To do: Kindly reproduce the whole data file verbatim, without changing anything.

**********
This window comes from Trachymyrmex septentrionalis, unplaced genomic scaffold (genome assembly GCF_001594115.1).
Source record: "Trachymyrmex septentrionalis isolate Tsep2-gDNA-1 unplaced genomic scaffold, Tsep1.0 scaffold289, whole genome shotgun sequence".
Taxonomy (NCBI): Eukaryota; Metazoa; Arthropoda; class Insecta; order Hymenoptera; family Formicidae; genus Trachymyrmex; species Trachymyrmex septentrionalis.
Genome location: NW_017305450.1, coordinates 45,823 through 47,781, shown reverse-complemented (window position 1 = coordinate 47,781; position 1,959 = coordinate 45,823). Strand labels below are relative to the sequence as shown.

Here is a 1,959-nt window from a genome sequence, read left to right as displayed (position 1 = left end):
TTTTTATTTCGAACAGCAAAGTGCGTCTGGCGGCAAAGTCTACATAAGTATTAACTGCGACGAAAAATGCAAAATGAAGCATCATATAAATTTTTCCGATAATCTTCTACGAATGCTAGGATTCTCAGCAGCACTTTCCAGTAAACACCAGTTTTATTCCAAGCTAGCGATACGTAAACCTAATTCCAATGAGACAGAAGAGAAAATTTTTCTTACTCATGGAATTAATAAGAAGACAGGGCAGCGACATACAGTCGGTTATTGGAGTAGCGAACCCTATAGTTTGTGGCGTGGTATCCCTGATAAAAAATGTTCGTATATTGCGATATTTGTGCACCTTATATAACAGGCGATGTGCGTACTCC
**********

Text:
This window comes from Trachymyrmex septentrionalis, unplaced genomic scaffold (genome assembly GCF_001594115.1).
Source record: "Trachymyrmex septentrionalis isolate Tsep2-gDNA-1 unplaced genomic scaffold, Tsep1.0 scaffold289, whole genome shotgun sequence".
Taxonomy (NCBI): Eukaryota; Metazoa; Arthropoda; class Insecta; order Hymenoptera; family Formicidae; genus Trachymyrmex; species Trachymyrmex septentrionalis.
Genome location: NW_017305450.1, coordinates 45,823 through 47,781, shown reverse-complemented (window position 1 = coordinate 47,781; position 1,959 = coordinate 45,823). Strand labels below are relative to the sequence as shown.

Here is a 1,959-nt window from a genome sequence, read left to right as displayed (position 1 = left end):
TTTTTATTTCGAACAGCAAAGTGCGTCTGGCGGCAAAGTCTACATAAGTATTAACTGCGACGAAAAATGCAAAATGAAGCATCATATAAATTTTTCCGATAATCTTCTACGAATGCTAGGATTCTCAGCAGCACTTTCCAGTAAACACCAGTTTTATTCCAAGCTAGCGATACGTAAACCTAATTCCAATGAGACAGAAGAGAAAATTTTTCTTACTCATGGAATTAATAAGAAGACAGGGCAGCGACATACAGTCGGTTATTGGAGTAGCGAACCCTATAGTTTGTGGCGTGGTATCCCTGATAAAAAATGTTCGTATATTGCGATATTTGTGCACCTTATATAACAGGCGATGTGCGTACTCC